Are they beautiful?
So why not you?
Look at this:
It’s part of a headdress for a Catholic festival procession.
Now look closely:
Do you see it? The maker of this has taken a piece of gold fabric and stitched trash, ladies and gentlemen, onto a religious article. (Not coincidentally, this flows from our idea #2.) The maker has taken whatever was to hand—broken glass, beads, charms, keys—and splashed it onto that pretty fabric in an almost random manner. It’s gorgeous in its simplicity/complexity.
What do you have lying around the house? Do you, on your morning walk, leave lying in the street the makings of a pretty thing?
Something more modern, perhaps?
This is a machine-stitched tapestry from Africa.
Got a sewing machine?
Got a Hobby Lobby?
A huge part of our reluctance to plunge in and make stuff is the fact that we are college-educated, middle class Westerners. We can’t make a thing like these things. It wouldn’t be “right.”
Wait, what? Why not?
We’d expose our “untalentedness” to others.
Really? If you made something as beautiful as any one of these things, you’d be the envy of others.
But as over-educated, middle class Westerners, shouldn’t we be expected to produce more polished, academic work?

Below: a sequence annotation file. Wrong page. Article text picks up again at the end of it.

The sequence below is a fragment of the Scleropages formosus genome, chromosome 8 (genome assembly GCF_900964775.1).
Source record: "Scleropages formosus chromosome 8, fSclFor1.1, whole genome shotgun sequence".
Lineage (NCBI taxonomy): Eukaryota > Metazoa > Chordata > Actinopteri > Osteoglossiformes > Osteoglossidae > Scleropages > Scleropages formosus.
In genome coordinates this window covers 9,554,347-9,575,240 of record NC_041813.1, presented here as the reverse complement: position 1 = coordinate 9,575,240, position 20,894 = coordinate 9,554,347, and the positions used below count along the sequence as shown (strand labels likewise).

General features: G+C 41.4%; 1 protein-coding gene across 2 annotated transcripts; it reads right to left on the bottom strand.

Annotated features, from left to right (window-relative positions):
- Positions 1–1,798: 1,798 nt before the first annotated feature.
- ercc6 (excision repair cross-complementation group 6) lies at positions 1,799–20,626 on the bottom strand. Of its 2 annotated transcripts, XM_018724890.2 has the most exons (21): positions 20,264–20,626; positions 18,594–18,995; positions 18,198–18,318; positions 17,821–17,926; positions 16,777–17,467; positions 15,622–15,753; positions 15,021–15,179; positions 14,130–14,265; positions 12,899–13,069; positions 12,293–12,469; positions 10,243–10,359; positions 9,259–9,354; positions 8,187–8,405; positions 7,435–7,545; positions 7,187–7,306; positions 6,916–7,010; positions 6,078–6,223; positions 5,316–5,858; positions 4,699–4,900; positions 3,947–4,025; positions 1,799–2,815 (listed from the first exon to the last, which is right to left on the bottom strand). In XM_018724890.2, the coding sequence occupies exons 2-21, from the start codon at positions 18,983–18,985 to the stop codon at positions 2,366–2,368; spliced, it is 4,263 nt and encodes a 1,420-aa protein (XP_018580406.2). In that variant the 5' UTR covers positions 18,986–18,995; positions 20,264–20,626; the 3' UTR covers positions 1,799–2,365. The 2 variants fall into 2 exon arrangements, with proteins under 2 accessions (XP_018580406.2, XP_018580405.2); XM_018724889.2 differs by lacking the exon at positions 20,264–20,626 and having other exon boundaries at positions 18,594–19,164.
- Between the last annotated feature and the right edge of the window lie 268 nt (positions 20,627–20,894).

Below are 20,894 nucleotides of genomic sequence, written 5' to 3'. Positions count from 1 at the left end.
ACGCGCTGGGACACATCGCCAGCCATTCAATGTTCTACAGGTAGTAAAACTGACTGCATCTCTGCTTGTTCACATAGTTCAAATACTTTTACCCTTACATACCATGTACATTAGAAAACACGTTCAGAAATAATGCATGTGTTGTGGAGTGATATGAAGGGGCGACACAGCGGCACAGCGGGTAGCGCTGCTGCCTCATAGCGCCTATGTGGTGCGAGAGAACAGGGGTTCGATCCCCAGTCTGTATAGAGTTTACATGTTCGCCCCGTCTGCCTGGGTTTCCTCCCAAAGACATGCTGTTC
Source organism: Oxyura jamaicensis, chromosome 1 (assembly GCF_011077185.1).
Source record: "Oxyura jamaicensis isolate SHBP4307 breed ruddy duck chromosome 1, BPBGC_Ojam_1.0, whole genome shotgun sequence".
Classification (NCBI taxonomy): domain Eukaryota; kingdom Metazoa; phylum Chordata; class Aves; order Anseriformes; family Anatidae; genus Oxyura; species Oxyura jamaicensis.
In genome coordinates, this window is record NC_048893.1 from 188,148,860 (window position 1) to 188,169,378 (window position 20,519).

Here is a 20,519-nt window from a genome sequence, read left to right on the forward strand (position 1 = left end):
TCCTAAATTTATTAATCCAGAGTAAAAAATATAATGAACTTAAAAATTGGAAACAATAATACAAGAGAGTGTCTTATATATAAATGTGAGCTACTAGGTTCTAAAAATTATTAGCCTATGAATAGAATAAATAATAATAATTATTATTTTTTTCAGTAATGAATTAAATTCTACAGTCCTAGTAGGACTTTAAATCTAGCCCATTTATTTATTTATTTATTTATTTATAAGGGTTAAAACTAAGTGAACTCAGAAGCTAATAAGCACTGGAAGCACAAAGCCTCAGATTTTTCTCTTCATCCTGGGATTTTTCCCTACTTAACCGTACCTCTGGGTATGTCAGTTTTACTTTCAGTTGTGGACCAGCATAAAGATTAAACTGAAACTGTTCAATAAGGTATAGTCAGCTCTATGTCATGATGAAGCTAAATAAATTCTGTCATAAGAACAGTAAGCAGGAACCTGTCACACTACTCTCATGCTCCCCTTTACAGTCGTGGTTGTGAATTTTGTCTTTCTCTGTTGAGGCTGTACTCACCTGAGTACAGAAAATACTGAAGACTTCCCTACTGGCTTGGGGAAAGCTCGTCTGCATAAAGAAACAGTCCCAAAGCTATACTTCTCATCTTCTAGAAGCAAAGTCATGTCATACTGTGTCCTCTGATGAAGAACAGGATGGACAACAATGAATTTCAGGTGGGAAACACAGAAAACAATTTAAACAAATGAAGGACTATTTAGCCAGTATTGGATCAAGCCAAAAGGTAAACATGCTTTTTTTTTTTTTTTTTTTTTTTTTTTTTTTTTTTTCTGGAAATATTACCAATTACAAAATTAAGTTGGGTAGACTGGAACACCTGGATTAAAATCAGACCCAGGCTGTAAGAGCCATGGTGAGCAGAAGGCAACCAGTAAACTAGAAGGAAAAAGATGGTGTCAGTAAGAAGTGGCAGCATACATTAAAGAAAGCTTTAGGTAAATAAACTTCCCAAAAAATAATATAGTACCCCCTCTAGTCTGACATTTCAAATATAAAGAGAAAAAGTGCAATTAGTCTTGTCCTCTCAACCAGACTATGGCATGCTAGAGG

Well, I suppose if you went to an academy…
Enough. Go make a thing.
The Girard collection leaves you breathless (even for Santa Fe). It’s truly so overwhelming that it’s hard to make your brain get back to the real world. I had this problem after Grand Canyon and Monument Valley as well, finding it difficult to concentrate on driving even.
This was even more extreme, so it’s a good thing there were several more exhibits to get through. There was one on Southwestern cuisine as relates to chocolate (!) and yerba mate. Kitchens from different eras were displayed, with all the practical objects identified. Lovely chocolate sets and mate sets. We’ll be having some interesting cocoa in the next few months—they had recipe cards.
A powerful exhibit of worldwide folk artists’ responses to AIDS/HIV. The work of women artists was particularly interesting, since they had clearly decided that their societies’ traditional morality and modesty was getting them nowhere, and their voices were bracingly strident: put a condom on that thing, buster.